Eutrophication and arsenic speciation in lake waters

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dc.contributor.author Hasegawa, H
dc.contributor.author Rahman, MA
dc.contributor.author Rahman, IM
dc.contributor.editor Webber, CD
dc.date.accessioned 2012-02-14T04:23:38Z
dc.date.issued 2010-01
dc.identifier.citation Eutrophication: Ecological Effects, Sources, Prevention and Reversal, 2010, 1, pp. 187 - 195
dc.identifier.isbn 978-1-61728-911-8
dc.identifier.other B3 en_US
dc.identifier.uri http://hdl.handle.net/10453/17299
dc.description.abstract Arsenic (As) is widely distributed in aquatic environments in various forms. In natural waters, the dominant inorganoarsenicals (iAs) are incorporated into microorganisms such as phytoplankton, and are converted to methylarsenicals and/or more high order organoarsenicals. In addition, the organoarsenicals are mineralized to iAs and methylarsenicals by bacteria. The cycling of As species would depend on the bioactivity of organisms. Microorganisms, such as phytoplankton and organisms of higher trophic levels, produce methylarsenicals in natural waters with maximum concentrations in summer. The degradation and mineralization of organoarsenic compounds are thought to depend mostly on bacterial activities, which influence the As cycling in aquatic environment. Arsenic metabolism in aquatic organisms results in the occurrence of thermodynamically unstable arsenite and methylarsenic compounds in natural waters. The inorganic forms (As(V) and As(III)) and the methylated forms (methylarsonic acid (CH3AsO(OH)2); MMAA(V) and dimethylarsinic acid ((CH3)2AsO(OH)); DMAA(V)) are the main arsenic species present in natural waters. Although the predominant form of methylarsenicals is consistently DMAA(V) followed by MMAA(V), the existence of trivalent methylarsenic species in the environment has also been reported.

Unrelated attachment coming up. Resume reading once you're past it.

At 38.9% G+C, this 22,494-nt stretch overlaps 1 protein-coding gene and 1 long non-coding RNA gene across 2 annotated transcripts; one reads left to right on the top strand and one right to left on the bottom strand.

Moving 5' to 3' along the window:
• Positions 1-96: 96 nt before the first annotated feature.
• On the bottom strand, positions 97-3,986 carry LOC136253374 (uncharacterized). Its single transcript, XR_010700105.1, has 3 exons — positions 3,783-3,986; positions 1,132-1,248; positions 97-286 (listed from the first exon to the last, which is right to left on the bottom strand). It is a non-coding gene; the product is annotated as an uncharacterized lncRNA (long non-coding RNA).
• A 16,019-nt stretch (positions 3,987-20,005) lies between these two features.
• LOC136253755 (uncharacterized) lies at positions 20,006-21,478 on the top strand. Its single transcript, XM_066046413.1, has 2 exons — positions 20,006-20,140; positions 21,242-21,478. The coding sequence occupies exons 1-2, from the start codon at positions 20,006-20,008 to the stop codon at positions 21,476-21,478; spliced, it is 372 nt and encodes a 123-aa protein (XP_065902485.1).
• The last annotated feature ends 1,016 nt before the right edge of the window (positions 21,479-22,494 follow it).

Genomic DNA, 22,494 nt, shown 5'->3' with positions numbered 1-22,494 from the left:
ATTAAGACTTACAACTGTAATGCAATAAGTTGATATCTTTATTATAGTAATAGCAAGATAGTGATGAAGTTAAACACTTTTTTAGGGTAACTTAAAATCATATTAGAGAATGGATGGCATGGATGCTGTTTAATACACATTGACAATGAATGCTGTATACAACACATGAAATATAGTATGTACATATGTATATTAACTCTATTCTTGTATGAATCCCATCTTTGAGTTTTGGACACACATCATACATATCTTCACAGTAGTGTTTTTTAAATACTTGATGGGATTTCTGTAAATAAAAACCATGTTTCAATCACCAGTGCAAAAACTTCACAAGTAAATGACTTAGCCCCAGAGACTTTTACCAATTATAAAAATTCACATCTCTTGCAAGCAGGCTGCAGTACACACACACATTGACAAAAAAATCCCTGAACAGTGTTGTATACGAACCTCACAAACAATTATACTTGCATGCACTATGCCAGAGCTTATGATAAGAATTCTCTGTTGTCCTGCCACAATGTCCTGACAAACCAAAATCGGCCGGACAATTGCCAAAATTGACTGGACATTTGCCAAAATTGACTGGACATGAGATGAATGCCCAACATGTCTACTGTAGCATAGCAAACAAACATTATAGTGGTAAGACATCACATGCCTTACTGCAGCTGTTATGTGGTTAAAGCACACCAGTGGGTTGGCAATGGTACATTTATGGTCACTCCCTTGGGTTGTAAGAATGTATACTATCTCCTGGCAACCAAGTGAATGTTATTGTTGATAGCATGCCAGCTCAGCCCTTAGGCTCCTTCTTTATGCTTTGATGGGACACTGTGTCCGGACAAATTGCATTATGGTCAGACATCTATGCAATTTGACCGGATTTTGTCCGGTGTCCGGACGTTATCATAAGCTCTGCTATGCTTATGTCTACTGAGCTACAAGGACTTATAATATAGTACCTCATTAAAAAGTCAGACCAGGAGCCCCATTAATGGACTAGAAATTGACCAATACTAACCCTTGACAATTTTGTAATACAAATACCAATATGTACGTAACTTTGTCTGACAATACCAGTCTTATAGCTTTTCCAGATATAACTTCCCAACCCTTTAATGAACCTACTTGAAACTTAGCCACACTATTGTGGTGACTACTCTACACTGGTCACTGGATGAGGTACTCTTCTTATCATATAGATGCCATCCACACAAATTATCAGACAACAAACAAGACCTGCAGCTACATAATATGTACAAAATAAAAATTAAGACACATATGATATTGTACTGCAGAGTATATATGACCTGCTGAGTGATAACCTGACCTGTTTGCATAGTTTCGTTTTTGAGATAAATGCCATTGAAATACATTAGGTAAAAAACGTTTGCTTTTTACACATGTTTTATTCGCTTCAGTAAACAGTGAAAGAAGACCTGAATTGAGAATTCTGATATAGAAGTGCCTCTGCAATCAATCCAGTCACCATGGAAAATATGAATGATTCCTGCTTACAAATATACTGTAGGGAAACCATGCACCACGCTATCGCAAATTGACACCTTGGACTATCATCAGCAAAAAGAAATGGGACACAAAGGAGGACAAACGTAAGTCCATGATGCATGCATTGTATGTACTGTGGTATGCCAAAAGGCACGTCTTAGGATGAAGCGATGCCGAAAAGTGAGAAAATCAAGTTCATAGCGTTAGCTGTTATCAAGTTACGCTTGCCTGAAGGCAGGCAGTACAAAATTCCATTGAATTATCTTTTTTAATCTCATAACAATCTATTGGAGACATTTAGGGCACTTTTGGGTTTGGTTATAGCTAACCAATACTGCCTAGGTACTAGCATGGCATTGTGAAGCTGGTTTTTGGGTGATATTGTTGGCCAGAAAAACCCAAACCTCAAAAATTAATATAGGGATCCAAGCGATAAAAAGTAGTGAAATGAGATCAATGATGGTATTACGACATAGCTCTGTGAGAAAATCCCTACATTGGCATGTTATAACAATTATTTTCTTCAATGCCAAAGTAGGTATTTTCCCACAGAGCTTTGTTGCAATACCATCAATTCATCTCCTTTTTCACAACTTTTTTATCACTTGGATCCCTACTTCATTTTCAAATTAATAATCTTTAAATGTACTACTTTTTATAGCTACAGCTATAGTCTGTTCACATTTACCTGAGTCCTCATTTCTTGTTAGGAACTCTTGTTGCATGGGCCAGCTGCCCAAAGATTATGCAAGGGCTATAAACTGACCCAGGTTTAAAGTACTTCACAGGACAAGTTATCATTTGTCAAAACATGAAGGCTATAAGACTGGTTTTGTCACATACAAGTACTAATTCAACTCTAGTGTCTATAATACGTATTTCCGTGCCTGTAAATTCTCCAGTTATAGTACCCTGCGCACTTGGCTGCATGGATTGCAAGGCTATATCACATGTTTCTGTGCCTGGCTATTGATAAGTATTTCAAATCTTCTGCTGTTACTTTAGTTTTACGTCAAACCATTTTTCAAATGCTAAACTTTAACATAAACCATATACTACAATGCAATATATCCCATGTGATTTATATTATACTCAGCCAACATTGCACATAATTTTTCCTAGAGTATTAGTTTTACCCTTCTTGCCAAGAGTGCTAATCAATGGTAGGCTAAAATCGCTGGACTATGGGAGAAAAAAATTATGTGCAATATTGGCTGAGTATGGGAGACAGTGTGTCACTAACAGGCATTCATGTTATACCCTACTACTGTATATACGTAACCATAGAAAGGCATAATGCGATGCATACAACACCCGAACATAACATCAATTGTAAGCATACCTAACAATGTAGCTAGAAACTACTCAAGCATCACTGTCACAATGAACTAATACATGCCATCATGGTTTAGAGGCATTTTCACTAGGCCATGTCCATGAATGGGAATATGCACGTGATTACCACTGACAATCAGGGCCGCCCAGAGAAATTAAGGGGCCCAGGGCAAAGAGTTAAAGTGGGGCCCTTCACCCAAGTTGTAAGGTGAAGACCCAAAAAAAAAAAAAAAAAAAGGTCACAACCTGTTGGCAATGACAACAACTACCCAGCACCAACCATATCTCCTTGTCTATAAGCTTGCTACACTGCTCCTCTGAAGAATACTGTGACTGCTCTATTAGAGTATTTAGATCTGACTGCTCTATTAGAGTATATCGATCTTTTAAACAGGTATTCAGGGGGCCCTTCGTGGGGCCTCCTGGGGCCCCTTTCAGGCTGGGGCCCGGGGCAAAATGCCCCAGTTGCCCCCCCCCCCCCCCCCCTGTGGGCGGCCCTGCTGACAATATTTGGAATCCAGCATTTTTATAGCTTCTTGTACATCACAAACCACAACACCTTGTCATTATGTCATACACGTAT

dc.publisher Nova Science
dc.relation.hasversion Accepted manuscript version en_US
dc.title Eutrophication and arsenic speciation in lake waters
dc.type Chapter
dc.parent Eutrophication: Ecological Effects, Sources, Prevention and Reversal
dc.journal.number en_US
dc.publocation New York, USA en_US
dc.publocation New York, USA
dc.identifier.startpage 187 en_US
dc.identifier.endpage 195 en_US
dc.cauo.name SCI.Faculty of Science en_US
dc.conference Verified OK en_US
dc.for 0502 Environmental Science and Management
dc.for 039901 Environmental Chemistry (Incl. Atmospheric Chemistry)
dc.personcode 112851
dc.percentage 60 en_US
dc.classification.name Environmental Chemistry (incl. Atmospheric Chemistry) en_US
dc.classification.type FOR-08 en_US
dc.edition 1 en_US
dc.edition 1
dc.custom en_US
dc.date.activity en_US
dc.location.activity en_US
dc.description.keywords NA
pubs.embargo.period Not known
pubs.organisational-group /University of Technology Sydney
pubs.organisational-group /University of Technology Sydney/Faculty of Science
pubs.organisational-group /University of Technology Sydney/Strength - Environmental Science
utslib.copyright.status Open Access
utslib.copyright.date 2015-04-15 12:23:47.074767+10
pubs.consider-herdc false
utslib.collection.history General (ID: 2)
utslib.collection.history School of the Environment (ID: 344)
utslib.collection.history School of the Environment (ID: 344)


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